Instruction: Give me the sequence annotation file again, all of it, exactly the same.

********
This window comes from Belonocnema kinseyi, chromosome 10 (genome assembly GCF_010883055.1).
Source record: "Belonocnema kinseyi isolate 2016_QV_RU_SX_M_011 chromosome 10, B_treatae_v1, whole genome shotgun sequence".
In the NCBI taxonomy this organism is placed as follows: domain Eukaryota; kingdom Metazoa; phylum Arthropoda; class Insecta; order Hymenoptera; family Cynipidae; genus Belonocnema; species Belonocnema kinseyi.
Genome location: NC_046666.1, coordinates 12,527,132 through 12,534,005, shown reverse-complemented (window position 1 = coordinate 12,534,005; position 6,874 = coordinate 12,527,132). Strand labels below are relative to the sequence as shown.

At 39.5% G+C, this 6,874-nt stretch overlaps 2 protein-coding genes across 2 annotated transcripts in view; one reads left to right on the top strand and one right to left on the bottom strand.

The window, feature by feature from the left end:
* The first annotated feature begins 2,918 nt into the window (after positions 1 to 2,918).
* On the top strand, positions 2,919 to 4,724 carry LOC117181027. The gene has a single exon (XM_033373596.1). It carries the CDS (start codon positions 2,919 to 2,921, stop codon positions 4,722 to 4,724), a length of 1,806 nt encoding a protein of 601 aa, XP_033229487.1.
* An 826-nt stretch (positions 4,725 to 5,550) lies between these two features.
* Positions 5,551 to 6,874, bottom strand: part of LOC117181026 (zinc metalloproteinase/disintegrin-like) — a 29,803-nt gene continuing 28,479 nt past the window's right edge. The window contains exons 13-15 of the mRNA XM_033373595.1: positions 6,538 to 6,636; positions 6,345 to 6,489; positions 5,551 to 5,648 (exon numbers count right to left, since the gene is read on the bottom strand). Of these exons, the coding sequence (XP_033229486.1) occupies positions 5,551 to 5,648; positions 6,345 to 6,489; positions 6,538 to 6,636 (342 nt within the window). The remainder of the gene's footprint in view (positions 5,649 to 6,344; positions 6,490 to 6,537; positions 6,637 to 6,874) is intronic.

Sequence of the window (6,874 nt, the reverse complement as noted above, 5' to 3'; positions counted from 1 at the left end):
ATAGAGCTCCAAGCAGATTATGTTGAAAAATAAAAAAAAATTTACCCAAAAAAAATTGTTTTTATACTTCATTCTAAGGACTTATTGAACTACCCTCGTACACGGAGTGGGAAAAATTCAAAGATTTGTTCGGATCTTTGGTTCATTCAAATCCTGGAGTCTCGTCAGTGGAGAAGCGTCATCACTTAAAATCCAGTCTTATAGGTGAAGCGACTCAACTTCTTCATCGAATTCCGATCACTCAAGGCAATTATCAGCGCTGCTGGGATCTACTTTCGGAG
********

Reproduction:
This window comes from Belonocnema kinseyi, chromosome 10 (genome assembly GCF_010883055.1).
Source record: "Belonocnema kinseyi isolate 2016_QV_RU_SX_M_011 chromosome 10, B_treatae_v1, whole genome shotgun sequence".
In the NCBI taxonomy this organism is placed as follows: domain Eukaryota; kingdom Metazoa; phylum Arthropoda; class Insecta; order Hymenoptera; family Cynipidae; genus Belonocnema; species Belonocnema kinseyi.
Genome location: NC_046666.1, coordinates 12,527,132 through 12,534,005, shown reverse-complemented (window position 1 = coordinate 12,534,005; position 6,874 = coordinate 12,527,132). Strand labels below are relative to the sequence as shown.

At 39.5% G+C, this 6,874-nt stretch overlaps 2 protein-coding genes across 2 annotated transcripts in view; one reads left to right on the top strand and one right to left on the bottom strand.

The window, feature by feature from the left end:
* The first annotated feature begins 2,918 nt into the window (after positions 1 to 2,918).
* On the top strand, positions 2,919 to 4,724 carry LOC117181027. The gene has a single exon (XM_033373596.1). It carries the CDS (start codon positions 2,919 to 2,921, stop codon positions 4,722 to 4,724), a length of 1,806 nt encoding a protein of 601 aa, XP_033229487.1.
* An 826-nt stretch (positions 4,725 to 5,550) lies between these two features.
* Positions 5,551 to 6,874, bottom strand: part of LOC117181026 (zinc metalloproteinase/disintegrin-like) — a 29,803-nt gene continuing 28,479 nt past the window's right edge. The window contains exons 13-15 of the mRNA XM_033373595.1: positions 6,538 to 6,636; positions 6,345 to 6,489; positions 5,551 to 5,648 (exon numbers count right to left, since the gene is read on the bottom strand). Of these exons, the coding sequence (XP_033229486.1) occupies positions 5,551 to 5,648; positions 6,345 to 6,489; positions 6,538 to 6,636 (342 nt within the window). The remainder of the gene's footprint in view (positions 5,649 to 6,344; positions 6,490 to 6,537; positions 6,637 to 6,874) is intronic.

Sequence of the window (6,874 nt, the reverse complement as noted above, 5' to 3'; positions counted from 1 at the left end):
ATAGAGCTCCAAGCAGATTATGTTGAAAAATAAAAAAAAATTTACCCAAAAAAAATTGTTTTTATACTTCATTCTAAGGACTTATTGAACTACCCTCGTACACGGAGTGGGAAAAATTCAAAGATTTGTTCGGATCTTTGGTTCATTCAAATCCTGGAGTCTCGTCAGTGGAGAAGCGTCATCACTTAAAATCCAGTCTTATAGGTGAAGCGACTCAACTTCTTCATCGAATTCCGATCACTCAAGGCAATTATCAGCGCTGCTGGGATCTACTTTCGGAG